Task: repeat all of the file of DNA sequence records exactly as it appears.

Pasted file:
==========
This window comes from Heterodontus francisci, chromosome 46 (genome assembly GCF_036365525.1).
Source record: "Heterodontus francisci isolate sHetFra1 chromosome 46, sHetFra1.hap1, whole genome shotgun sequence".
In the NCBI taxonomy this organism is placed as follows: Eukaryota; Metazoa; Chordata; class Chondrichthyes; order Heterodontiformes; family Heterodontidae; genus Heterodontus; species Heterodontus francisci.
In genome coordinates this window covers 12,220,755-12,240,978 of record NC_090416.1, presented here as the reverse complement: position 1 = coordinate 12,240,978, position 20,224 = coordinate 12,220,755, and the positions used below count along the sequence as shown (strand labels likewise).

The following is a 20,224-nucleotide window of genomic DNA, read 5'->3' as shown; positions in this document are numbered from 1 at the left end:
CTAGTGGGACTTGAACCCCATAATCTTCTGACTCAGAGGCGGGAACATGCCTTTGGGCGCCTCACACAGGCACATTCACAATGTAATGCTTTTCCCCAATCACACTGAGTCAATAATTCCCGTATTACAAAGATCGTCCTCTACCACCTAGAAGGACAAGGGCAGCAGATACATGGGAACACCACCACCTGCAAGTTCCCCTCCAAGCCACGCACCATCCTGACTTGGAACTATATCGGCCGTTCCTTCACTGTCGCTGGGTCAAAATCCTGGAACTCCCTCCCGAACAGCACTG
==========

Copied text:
This window comes from Heterodontus francisci, chromosome 46 (genome assembly GCF_036365525.1).
Source record: "Heterodontus francisci isolate sHetFra1 chromosome 46, sHetFra1.hap1, whole genome shotgun sequence".
In the NCBI taxonomy this organism is placed as follows: Eukaryota; Metazoa; Chordata; class Chondrichthyes; order Heterodontiformes; family Heterodontidae; genus Heterodontus; species Heterodontus francisci.
In genome coordinates this window covers 12,220,755-12,240,978 of record NC_090416.1, presented here as the reverse complement: position 1 = coordinate 12,240,978, position 20,224 = coordinate 12,220,755, and the positions used below count along the sequence as shown (strand labels likewise).

The following is a 20,224-nucleotide window of genomic DNA, read 5'->3' as shown; positions in this document are numbered from 1 at the left end:
CTAGTGGGACTTGAACCCCATAATCTTCTGACTCAGAGGCGGGAACATGCCTTTGGGCGCCTCACACAGGCACATTCACAATGTAATGCTTTTCCCCAATCACACTGAGTCAATAATTCCCGTATTACAAAGATCGTCCTCTACCACCTAGAAGGACAAGGGCAGCAGATACATGGGAACACCACCACCTGCAAGTTCCCCTCCAAGCCACGCACCATCCTGACTTGGAACTATATCGGCCGTTCCTTCACTGTCGCTGGGTCAAAATCCTGGAACTCCCTCCCGAACAGCACTG